Have you ever wondered how car dealerships keep their cars looking so clean? I too have wondered this for some time, and figured it was about time to get to the bottom of it.
After doing my research, I found that there are a couple of different methods used.
If you’re a mobile detailer considering dealership work (or just someone curious), today I wanted to outline exactly how this is done.
Contractors are typically hired to wash cars at large dealerships
Often times car dealerships will contract mobile detailers to regularly wash their fleet of new or used vehicles. With this agreement in place, dealerships are able to keep their vehicles from getting too dirty, turning away potential buyers.
On the other hand, some larger dealerships may choose to hire their own in-house detailers or install automatic wash bays on-site.
For small car dealerships, oftentimes smaller 1-2 person crews that service retail clients (and not fleets) will have an agreement in place with the owner to routinely remove substances like:
- Light dirt and debris
- Snow or ice
Most of the time this entire process is done with a power washer and basic foam sprayers, where the actual vehicle isn’t touched.
Detailing companies also recondition cars dealerships purchase
When it comes to paint correction, scratch removal, and other imperfections, usually a small detailing company will perform ‘recon’ services on either a one-off or recurring basis depending on the budget of the dealership.
While keeping dirt off is a priority, most used car dealers pay for reconditioning services after purchasing cars at auction or receiving trade-ins.
This usually consists of:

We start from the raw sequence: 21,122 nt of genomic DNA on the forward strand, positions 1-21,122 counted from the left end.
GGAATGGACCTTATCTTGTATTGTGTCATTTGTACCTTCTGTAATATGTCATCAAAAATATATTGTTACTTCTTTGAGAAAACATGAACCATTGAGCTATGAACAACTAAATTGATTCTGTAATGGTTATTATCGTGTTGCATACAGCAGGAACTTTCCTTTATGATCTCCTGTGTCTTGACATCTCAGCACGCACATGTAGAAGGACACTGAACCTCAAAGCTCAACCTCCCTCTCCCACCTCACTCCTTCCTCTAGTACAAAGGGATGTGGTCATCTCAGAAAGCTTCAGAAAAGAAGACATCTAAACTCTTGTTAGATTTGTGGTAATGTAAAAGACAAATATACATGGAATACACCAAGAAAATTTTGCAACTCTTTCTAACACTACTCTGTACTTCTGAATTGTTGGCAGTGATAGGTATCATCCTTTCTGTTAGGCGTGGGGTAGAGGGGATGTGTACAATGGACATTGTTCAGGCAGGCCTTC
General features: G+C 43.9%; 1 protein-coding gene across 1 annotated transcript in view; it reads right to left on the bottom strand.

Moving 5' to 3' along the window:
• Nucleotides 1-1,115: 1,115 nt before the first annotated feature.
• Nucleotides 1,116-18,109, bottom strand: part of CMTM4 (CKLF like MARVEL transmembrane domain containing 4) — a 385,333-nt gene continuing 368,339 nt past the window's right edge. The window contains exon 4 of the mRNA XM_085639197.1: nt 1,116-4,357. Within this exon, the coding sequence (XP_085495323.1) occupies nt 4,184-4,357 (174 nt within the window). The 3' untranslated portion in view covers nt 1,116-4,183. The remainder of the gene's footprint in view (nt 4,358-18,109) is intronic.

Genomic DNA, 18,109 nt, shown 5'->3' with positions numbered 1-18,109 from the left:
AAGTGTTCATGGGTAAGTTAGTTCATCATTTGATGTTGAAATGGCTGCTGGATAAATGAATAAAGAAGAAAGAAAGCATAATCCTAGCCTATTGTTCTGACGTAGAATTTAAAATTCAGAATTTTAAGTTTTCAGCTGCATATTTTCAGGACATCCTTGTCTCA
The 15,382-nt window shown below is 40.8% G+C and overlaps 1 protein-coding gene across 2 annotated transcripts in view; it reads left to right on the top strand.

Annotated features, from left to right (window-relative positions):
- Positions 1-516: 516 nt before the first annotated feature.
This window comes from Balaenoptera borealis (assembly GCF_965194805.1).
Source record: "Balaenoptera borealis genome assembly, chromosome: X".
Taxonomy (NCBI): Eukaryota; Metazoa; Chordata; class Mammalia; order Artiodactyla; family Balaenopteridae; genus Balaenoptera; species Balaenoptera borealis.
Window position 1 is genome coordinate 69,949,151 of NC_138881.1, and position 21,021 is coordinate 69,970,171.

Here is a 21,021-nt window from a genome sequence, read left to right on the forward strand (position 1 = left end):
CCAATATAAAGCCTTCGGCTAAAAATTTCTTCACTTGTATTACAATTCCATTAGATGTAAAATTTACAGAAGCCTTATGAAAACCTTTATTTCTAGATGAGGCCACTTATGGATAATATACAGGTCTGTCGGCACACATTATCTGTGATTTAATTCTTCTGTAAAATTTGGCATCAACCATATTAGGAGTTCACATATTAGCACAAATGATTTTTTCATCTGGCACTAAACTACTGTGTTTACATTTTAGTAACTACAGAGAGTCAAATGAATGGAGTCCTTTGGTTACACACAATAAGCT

- Interior reconditioning (leather cleaning, carpet extraction, vacuuming, etc.)
- Exterior washing
- Waxing and applying a tire dressing
- Applying glaze for added shine before photography
This reconditioning process is required before cars are photographed and put up on a dealer’s website (for example). It obviously depends on the budget of the dealership as to what types of services are performed.Free eBook: 25 Essential Detailing Products for Beginners
Some dealerships use automatic washes, others wash by hand
One recent trend highlighted in Automotive News is the emergence of tunnel washes at larger dealerships.
Dealers are offering more services than ever, including oil changes (and as of late) detailing services to clients. This has lead to many dealerships purchasing automatic car wash bays and opening up detailing centers that are capable of washing hundreds of cars each day.
Quick tip: Purchasing a car from a dealer? Ask about detailing services.
If you are considering purchasing a vehicle from a dealership, you may want to negotiate a complimentary detail with each oil change.
Many dealerships are fighting for recurring revenue now more than ever, which means extra services like auto detailing and oil changes are being offered to customers to create more of an all-in-one car car experience.
While having these automatic car wash bays and detailing centers on-site for customers is a great service, they can also be utilized to keep existing fleets of vehicles clean without contractors.
Do dealerships wash their vehicles after it rains?
For the most part, most car dealers don’t wash their fleet of cars after it rains, unless dirt or debris is left behind.
Unless rain is mixed with pollen or acid rain leaves water spots, typically they go unwashed after rainstorms since waxes and sealants are able to repel most of the water.
Snow, on the other hand, is a bit different.
How dealers clear snow off of cars
To clear snow off of their vehicles, usually the contractor will start with brushes to push the snow off. In addition, most dealers will hire contractors to plow sections of the car lot while simultaneously getting their vehicles clean.
A few tricks I’ve heard about are turning on the defrosters in each car to accelerate melting.
Now you know how dealerships do it! Keep in mind many used car dealers will use a product called a glaze, which basically makes the car look really slick and shiny, only until it washes off.
If you are a mobile detailer considering stepping up to washing fleets (like dealerships), check out my post 8 Tips for Starting a Fleet Washing Business. Keep in mind that dealership washing requires large water tanks and the ability to wash 80-100 vehicles at the time (or more).
Simply put, keeping vehicles clean at a dealership is not always an easy tasks, especially in areas that experience a lot of snow. For this reason, many larger dealerships are opting to build indoor showrooms to protect their fleet of vehicles.